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Record-breaking December!

Posted by Anneke Cundasawmy on Sunday, January 10th, 2016 at 4:35pm.

"December broke the record for the highest number of residential and condo properties sold..." says the president of the Ottawa Real Estate Board. You can read the whole press release here.














Here's the scoop on this December, compared to the same month last year:

The number of residential properties sold outpaced last December by more than 10%. With properties taken off the market for the holiday season, we saw the active listing inventory continue to come down, putting the market in a stable position to start off the new year. Dec2015NewListActInv

Freeholds entered a buyer’s market position, while condos remained in a buyer’s market, based on the sales to listing inventory ratio.

Inventory absorption remains high for condos, reflected in the average price decrease over the same month last year; while freehold prices increased, with a swift inventory absorption rate.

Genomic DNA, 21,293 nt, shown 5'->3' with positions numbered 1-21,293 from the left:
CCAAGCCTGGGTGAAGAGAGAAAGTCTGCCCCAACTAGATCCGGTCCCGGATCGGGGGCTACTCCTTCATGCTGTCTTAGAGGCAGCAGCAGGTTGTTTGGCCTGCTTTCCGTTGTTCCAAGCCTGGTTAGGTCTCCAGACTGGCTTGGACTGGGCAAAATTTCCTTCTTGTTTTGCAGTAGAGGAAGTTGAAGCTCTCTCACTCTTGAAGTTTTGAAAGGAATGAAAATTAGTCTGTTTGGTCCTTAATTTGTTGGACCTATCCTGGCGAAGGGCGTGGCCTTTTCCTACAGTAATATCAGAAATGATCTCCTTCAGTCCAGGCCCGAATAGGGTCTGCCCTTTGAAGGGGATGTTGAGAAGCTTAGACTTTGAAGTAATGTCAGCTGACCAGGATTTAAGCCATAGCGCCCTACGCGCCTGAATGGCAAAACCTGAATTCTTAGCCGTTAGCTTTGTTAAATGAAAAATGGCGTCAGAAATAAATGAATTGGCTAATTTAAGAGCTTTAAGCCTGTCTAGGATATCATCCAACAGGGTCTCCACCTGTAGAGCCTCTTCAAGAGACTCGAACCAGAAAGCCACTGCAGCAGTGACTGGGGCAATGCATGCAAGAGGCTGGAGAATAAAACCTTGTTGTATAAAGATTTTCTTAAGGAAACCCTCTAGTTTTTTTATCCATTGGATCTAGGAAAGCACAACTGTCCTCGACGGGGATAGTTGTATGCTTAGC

* What’s Inventory Absorption Rate?

It's the number of months it would take to sell off existing listing inventory, at the current pace of sales, with no new listings coming onto the market.  It measures supply and demand in the housing market. To put it into perspective for you: In the mid 1990s the absorption rate in Ottawa was around one year.  The hard hit American cities during the 2009 financial crash had absorption rates of two to three years.  The hot Ottawa markets of 2007 and 2009 had absorption rates of less than 3 months.  The present absorption rate for Ottawa freeholds trending at 4 months would indicate stable or slightly rising prices, while a 7 month absorption rate for condos would indicate decline in prices.

Why is it important to watch? When it’s high, buyers have a lot of choice, and sellers have a lot of competition, which puts downward pressure on prices.

** Sales to Listing Inventory Ratio is an indicator of market balance.

  • “Balanced Market”: where 15-25% of the available inventory sold.
  • “Buyer’s Market”: <15%, where supply is high and demand is low. Buyers are favoured. Prices decrease.
  • “Seller’s Market”: 25%+, where supply is low and demand is high. Sellers are favoured. Prices increase.

Remember, average price is just an indicator, and should not be used to determined the value of your home! Contact Anneke to request a detailed evaluation of your property.




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